Election Day 2007: New ID Laws Disenfranchise Voters
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New state laws requiring photo voter ID in Georgia and Michigan prevented some low-income and minority voters from casting ballots in local elections held on November 6, according to the NAACP.
"The experience is that voters in Detroit are angry and confused about the new voter ID law," said Melvin Butch Hollowell, general counsel with the Detroit National Association for the Advancement of Colored People. "We are receiving complaints that are 40 percent above of what we see in a gubernatorial or presidential election."
"Right now, you can see the early confusion going on," said Edward Dubose, president of the Georgia state conference of the NAACP. "We are very much concerned about it. We have teams in the field. We plan to have a follow-up public hearing on Friday."
While the mainstream media is reporting that Nov. 6, 2007 has been a quiet, low-turnout election with few problems, the biggest exception appears to be introduction of the photo ID laws in Georgia and Michigan -- where state officials have said hundreds of thousands of previously registered voters lack the ID now needed to vote. A half-dozen states held statewide or municipal elections on Nov. 6.
A spokeswoman for Michigan's Secretary of State said her office "worked very hard" to inform voters about the new ID law and said there did not appear to be widespread problems.
The Department of Justice, whose Voting Section announced on Monday that it was sending federal monitors into Indiana, Massachusetts, Mississippi and Pennsylvania to ensure voting rights were protected, did not return calls to comment on the apparent voter ID problems in Michigan and Georgia.
The DOJ's release touting its enforcement efforts contained no reference to protecting the voting rights of registered voters who lack the newly required ID -- such as seniors, poor people and college students who do not have driver's licenses. Typically, the DOJ sends monitors into the field on Election Day to collect evidence that can be used in lawsuits. When the agency does not do that, advocacy groups such as the NAACP, will convene public hearings to gather testimony under oath that can be used in litigation.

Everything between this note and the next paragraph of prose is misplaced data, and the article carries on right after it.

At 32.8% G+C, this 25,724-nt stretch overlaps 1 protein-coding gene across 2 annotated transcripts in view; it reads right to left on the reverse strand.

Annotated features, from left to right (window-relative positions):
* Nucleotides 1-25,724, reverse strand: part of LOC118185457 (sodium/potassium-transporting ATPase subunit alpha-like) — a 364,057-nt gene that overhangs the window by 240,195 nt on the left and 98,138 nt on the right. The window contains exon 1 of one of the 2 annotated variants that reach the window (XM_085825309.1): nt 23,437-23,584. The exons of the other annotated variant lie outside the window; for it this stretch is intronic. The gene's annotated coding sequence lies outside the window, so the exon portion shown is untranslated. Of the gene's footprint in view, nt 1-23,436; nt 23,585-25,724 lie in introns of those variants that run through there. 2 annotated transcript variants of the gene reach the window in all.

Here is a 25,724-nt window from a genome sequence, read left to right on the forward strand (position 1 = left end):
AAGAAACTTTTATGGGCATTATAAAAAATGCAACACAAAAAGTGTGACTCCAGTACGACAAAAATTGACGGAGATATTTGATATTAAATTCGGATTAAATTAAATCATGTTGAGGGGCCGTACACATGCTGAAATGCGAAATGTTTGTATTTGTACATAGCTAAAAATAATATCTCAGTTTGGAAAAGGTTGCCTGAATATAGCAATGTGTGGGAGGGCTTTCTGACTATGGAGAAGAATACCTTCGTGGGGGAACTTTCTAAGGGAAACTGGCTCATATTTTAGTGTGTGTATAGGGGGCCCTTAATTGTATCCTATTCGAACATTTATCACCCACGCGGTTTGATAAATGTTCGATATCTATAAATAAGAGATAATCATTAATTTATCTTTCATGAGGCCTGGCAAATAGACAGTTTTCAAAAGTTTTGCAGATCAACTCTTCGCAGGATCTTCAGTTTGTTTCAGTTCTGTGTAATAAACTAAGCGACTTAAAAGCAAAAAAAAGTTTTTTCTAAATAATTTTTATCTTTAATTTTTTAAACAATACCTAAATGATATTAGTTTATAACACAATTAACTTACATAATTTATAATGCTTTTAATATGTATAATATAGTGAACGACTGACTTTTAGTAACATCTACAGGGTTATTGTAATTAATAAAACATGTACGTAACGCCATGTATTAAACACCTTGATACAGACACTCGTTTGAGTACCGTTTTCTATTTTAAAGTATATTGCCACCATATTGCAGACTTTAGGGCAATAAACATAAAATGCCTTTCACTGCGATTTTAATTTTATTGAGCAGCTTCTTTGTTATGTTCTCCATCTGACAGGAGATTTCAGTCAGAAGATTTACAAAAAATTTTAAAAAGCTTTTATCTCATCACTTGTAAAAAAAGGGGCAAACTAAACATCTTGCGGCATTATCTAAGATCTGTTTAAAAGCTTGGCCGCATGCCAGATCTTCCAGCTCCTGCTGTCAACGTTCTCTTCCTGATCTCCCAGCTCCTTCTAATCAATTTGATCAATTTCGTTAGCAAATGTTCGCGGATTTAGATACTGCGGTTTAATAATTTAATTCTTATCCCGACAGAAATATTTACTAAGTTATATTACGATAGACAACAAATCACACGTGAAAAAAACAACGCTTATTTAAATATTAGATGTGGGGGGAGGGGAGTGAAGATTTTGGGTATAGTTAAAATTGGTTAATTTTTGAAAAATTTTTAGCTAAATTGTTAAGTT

In Michigan, the NAACP said the voter ID problems appeared to be falling into two categories: people whose ID was being rejected, and poll worker confusion over whether or not voters were given the opportunity -- as required by the state's law -- to sign a sworn affidavit attesting to their identity. Voters who signed that affidavit are supposed to get a regular ballot; however, the NAACP's Hollowell said people instead were being given provisional ballots, which are counted separately and require additional validation.
"The new ID law arguably is the biggest change in voting in Michigan since the 1950s," he said. "It is a mess out there. We have to clean this up before the presidential primary and general election."
Hollowell gave several examples of voter ID problems. At times, voters presented driver's licenses that were rejected by poll workers. Military ID also was not accepted, he said, although it should have been. In other cases, people were not given the chance to sign affidavits attesting to their identity and were just handed provisional ballots.
"They have got to do a better job with poll worker training," Hollowell said, adding that a common refrain heard from poll workers on Tuesday was, "That's the new law," whether or not they were correctly implementing it.
Georgia's voter ID law is tougher than Michigan's. In that state, voters whose names are not on local precinct lists are not offered an affidavit to attest to their identity. Later this fall, the Supreme Court will review a challenge to Indiana's voter ID law to determine if the photo ID requirement disenfranchises voters. The experience in Tuesday's Election Day is expected to be raised by attorneys on both sides of that issue.
In Indiana, the Republican Secretary of State Todd Rokita announced he was deputizing "oversight teams" to monitor elections across the state. Matt Tusing, his chief of staff, would not say what problems were being tracked, nor how many deputies were sent statewide. He said his state's voter ID law, enacted in 2005, brought "no complaints."
The voter ID problems appear to be the biggest issue as voting was closing on Tuesday. The election brought few calls to a national hotline created by People for the American Way, according PFAW Democracy Program director David Becker.
By Tuesday evening, there were numerous media reports of glitches affecting electronic voting systems. In Marion County, Indiana, where Indianapolis is located, 66 of the the city's 529 machines did not start properly and were out of use for several hours. In Greeley, Colorado, the electronic voting machines initially displayed the wrong ballots on their computer screens. In Fulton County, Georgia, poll worker confusion or unfamiliarity with the technology created delays. In most of these locations, local media reports said paper ballots were used instead.
Steven Rosenfeld is a senior fellow at Alternet.org and co-author of What Happened in Ohio: A Documentary Record of Theft and Fraud in the 2004 Election, with Bob Fitrakis and Harvey Wasserman (The New Press, 2006).